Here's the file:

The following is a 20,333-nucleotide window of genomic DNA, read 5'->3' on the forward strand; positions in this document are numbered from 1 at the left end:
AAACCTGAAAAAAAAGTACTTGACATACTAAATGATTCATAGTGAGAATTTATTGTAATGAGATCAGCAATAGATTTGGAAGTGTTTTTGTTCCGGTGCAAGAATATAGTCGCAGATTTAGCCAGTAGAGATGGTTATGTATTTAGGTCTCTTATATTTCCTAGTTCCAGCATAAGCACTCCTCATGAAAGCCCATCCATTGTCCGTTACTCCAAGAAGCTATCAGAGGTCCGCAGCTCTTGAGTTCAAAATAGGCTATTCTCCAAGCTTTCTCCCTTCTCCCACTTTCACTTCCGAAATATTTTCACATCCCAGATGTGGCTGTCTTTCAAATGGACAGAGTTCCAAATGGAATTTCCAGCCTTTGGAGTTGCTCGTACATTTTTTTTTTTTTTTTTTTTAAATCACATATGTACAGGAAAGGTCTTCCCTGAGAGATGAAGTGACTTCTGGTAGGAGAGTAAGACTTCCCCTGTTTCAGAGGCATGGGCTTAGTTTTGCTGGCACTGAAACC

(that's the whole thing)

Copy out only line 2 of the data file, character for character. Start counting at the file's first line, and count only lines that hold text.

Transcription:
AAACCTGAAAAAAAAGTACTTGACATACTAAATGATTCATAGTGAGAATTTATTGTAATGAGATCAGCAATAGATTTGGAAGTGTTTTTGTTCCGGTGCAAGAATATAGTCGCAGATTTAGCCAGTAGAGATGGTTATGTATTTAGGTCTCTTATATTTCCTAGTTCCAGCATAAGCACTCCTCATGAAAGCCCATCCATTGTCCGTTACTCCAAGAAGCTATCAGAGGTCCGCAGCTCTTGAGTTCAAAATAGGCTATTCTCCAAGCTTTCTCCCTTCTCCCACTTTCACTTCCGAAATATTTTCACATCCCAGATGTGGCTGTCTTTCAAATGGACAGAGTTCCAAATGGAATTTCCAGCCTTTGGAGTTGCTCGTACATTTTTTTTTTTTTTTTTTTTAAATCACATATGTACAGGAAAGGTCTTCCCTGAGAGATGAAGTGACTTCTGGTAGGAGAGTAAGACTTCCCCTGTTTCAGAGGCATGGGCTTAGTTTTGCTGGCACTGAAACC